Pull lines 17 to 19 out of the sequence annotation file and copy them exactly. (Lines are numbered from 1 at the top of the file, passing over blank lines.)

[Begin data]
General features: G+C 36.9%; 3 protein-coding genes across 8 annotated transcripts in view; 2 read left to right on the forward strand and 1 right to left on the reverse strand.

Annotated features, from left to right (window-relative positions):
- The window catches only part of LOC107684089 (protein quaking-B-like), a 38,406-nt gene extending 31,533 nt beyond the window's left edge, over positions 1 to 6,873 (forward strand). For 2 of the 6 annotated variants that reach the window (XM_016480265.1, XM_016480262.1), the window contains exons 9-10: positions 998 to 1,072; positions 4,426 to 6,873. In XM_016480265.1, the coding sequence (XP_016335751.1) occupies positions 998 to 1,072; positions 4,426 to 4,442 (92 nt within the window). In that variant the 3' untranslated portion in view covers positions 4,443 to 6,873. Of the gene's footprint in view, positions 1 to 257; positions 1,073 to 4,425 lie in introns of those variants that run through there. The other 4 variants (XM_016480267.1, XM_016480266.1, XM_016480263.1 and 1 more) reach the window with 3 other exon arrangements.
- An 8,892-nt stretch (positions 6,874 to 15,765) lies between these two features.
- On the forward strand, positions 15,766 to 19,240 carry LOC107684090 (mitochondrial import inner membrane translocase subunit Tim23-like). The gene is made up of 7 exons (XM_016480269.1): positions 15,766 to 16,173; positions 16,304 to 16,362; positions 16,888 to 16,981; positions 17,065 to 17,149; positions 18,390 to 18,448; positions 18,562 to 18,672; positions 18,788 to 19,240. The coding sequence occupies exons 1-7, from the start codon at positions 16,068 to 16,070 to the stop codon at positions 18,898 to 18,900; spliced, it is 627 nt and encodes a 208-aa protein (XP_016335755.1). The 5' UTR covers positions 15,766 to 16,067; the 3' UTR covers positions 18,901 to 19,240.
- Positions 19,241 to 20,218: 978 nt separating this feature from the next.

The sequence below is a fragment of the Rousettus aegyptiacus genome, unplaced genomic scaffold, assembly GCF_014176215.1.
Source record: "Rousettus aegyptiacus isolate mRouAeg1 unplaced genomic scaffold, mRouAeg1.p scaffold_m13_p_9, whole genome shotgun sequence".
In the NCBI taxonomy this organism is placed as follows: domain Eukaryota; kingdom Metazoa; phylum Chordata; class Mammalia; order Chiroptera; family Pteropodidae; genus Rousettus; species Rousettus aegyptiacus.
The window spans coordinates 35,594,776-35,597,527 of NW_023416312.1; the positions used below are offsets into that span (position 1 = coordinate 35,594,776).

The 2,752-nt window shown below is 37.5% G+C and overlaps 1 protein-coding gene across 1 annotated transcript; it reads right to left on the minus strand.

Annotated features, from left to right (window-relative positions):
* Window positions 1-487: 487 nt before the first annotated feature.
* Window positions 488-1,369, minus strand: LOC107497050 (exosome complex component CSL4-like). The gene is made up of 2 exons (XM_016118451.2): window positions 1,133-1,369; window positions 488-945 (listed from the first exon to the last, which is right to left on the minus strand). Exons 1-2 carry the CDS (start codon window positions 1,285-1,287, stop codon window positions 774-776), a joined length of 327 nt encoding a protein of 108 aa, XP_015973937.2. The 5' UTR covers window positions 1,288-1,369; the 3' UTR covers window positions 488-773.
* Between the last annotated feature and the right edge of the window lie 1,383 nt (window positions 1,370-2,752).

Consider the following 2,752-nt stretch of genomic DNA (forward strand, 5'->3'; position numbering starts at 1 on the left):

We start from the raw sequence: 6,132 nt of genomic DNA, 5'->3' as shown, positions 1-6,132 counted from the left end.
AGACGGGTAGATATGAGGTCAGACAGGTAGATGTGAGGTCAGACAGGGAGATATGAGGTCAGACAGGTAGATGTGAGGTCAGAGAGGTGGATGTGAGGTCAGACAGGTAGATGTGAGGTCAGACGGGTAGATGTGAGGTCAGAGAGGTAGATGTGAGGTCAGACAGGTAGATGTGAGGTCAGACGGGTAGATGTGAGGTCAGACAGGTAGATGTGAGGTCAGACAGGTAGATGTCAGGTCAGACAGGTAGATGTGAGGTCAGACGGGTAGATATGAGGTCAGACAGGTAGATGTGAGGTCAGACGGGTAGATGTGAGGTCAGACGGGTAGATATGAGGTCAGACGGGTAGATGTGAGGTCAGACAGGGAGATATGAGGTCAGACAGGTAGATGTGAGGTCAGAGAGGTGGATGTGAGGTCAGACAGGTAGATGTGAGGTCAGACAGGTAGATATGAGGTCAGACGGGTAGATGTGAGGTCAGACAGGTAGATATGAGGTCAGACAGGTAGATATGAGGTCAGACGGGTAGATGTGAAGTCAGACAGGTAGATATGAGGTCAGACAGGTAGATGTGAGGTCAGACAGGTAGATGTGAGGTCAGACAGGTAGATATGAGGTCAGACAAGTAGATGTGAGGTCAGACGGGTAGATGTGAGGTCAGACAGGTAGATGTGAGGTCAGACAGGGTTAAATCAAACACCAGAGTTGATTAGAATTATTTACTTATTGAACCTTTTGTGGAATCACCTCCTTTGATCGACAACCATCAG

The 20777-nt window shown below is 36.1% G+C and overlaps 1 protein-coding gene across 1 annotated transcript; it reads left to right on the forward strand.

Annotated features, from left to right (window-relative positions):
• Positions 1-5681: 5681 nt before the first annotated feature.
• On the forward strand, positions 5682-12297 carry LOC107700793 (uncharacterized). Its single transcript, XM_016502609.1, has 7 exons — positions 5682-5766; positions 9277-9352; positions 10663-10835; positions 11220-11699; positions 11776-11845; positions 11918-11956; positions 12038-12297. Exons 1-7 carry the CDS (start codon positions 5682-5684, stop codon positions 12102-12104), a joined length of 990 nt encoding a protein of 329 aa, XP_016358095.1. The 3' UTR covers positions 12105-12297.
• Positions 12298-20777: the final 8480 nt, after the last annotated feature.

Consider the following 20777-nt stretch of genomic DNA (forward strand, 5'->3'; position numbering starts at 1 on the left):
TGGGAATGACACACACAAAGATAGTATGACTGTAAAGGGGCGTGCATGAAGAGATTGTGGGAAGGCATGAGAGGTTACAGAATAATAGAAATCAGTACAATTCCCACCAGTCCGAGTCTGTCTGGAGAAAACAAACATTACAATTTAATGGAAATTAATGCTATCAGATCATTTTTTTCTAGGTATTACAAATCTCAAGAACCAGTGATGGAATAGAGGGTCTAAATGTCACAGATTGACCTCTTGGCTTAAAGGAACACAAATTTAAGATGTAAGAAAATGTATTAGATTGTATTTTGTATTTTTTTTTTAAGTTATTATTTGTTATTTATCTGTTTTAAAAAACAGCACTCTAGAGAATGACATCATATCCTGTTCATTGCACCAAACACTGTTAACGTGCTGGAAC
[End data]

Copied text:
We start from the raw sequence: 6,132 nt of genomic DNA, 5'->3' as shown, positions 1-6,132 counted from the left end.
AGACGGGTAGATATGAGGTCAGACAGGTAGATGTGAGGTCAGACAGGGAGATATGAGGTCAGACAGGTAGATGTGAGGTCAGAGAGGTGGATGTGAGGTCAGACAGGTAGATGTGAGGTCAGACGGGTAGATGTGAGGTCAGAGAGGTAGATGTGAGGTCAGACAGGTAGATGTGAGGTCAGACGGGTAGATGTGAGGTCAGACAGGTAGATGTGAGGTCAGACAGGTAGATGTCAGGTCAGACAGGTAGATGTGAGGTCAGACGGGTAGATATGAGGTCAGACAGGTAGATGTGAGGTCAGACGGGTAGATGTGAGGTCAGACGGGTAGATATGAGGTCAGACGGGTAGATGTGAGGTCAGACAGGGAGATATGAGGTCAGACAGGTAGATGTGAGGTCAGAGAGGTGGATGTGAGGTCAGACAGGTAGATGTGAGGTCAGACAGGTAGATATGAGGTCAGACGGGTAGATGTGAGGTCAGACAGGTAGATATGAGGTCAGACAGGTAGATATGAGGTCAGACGGGTAGATGTGAAGTCAGACAGGTAGATATGAGGTCAGACAGGTAGATGTGAGGTCAGACAGGTAGATGTGAGGTCAGACAGGTAGATATGAGGTCAGACAAGTAGATGTGAGGTCAGACGGGTAGATGTGAGGTCAGACAGGTAGATGTGAGGTCAGACAGGGTTAAATCAAACACCAGAGTTGATTAGAATTATTTACTTATTGAACCTTTTGTGGAATCACCTCCTTTGATCGACAACCATCAG

The 20777-nt window shown below is 36.1% G+C and overlaps 1 protein-coding gene across 1 annotated transcript; it reads left to right on the forward strand.